The university of Kyoto, in Japan, suffered one of the worst consequences of a computer error: lost 77 TB of research data due to a problem in the backup system of your Hewlett-Packard supercomputer.
The incident occurred between December 14 and 16, 2021 and resulted in the system and backup file removal of 34 million files from 14 research groups.
Kyoto University is considered one of the most important research institutions in Japan and enjoys one of the largest investment and research grants system in the country.
After investigating to determine the impact of the loss, the university concluded that the work of four of the affected groups was lost forever.
All affected users were notified individually of the incident by email, but details on the type of work that was lost were not released.
“At the moment, the backup process has stopped. To prevent data loss from happening again, the university has removed the backup system and plans to make improvements and reintroduce it in January 2022, “explained the Bleeping Computer site.
The plan is to also keep incremental backups, which cover files that have been modified since the last backup was made, plus full backup mirrors.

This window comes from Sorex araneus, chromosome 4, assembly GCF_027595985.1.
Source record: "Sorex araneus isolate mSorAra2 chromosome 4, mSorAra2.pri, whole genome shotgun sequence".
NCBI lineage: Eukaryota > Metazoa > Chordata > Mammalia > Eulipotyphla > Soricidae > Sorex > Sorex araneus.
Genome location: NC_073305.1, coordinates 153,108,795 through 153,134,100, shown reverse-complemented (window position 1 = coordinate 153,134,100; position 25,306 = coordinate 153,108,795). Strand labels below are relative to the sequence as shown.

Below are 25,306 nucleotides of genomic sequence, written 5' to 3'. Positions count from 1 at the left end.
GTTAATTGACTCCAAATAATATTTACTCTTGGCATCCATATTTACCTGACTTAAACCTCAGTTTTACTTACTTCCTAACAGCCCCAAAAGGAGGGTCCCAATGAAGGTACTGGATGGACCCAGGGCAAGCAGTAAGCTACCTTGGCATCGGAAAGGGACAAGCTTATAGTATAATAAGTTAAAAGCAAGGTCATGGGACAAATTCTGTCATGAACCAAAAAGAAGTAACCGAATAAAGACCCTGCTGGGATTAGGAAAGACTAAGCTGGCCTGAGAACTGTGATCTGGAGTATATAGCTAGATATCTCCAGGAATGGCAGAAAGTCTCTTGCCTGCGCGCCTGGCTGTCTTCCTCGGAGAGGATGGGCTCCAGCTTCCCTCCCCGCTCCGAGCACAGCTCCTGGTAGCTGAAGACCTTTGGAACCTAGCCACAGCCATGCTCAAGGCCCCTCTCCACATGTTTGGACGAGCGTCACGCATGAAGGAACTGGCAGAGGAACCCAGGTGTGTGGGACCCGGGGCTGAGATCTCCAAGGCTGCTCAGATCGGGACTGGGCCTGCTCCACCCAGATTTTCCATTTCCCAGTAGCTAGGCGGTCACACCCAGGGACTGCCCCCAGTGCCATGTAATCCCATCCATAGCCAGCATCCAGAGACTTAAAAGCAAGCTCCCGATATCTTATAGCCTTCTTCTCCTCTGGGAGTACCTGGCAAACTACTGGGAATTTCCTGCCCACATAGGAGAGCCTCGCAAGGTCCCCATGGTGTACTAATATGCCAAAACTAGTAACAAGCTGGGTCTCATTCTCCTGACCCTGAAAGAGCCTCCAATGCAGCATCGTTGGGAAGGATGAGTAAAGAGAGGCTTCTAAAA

Why is it not so simple to back up supercomputers
Kyoto University’s excellence is particularly distinctive in the area of chemistry, where it ranks fourth in the world, while also contributing to biology, pharmacology, immunology, materials science and physics.
Although the details of the type of data that was lost were not disclosed to the public, the supercomputer investigation costs several hundred dollars an hour, so this incident not only means a loss of information but of time and money.
The problem with backing up volumes of information is that you need very powerful and expensive systems, as well as an infrastructure that can respond the kind of computations supercomputers do.
Japan has the most powerful supercomputer in the world right now, called “Fugaku”, operated by the Riken Center for Computer Science, in Kobe. Fugaku is a system manufactured by Fujitsu, capable of 442 PFLOPS computational performance. Second on the global list, IBM’s “Summit” can reach a much lower figure of 148 PFLOPS.
Fugaku cost 1.2 billion to build and has so far been used for COVID-19 research, diagnostics, therapies, and simulations of virus spread.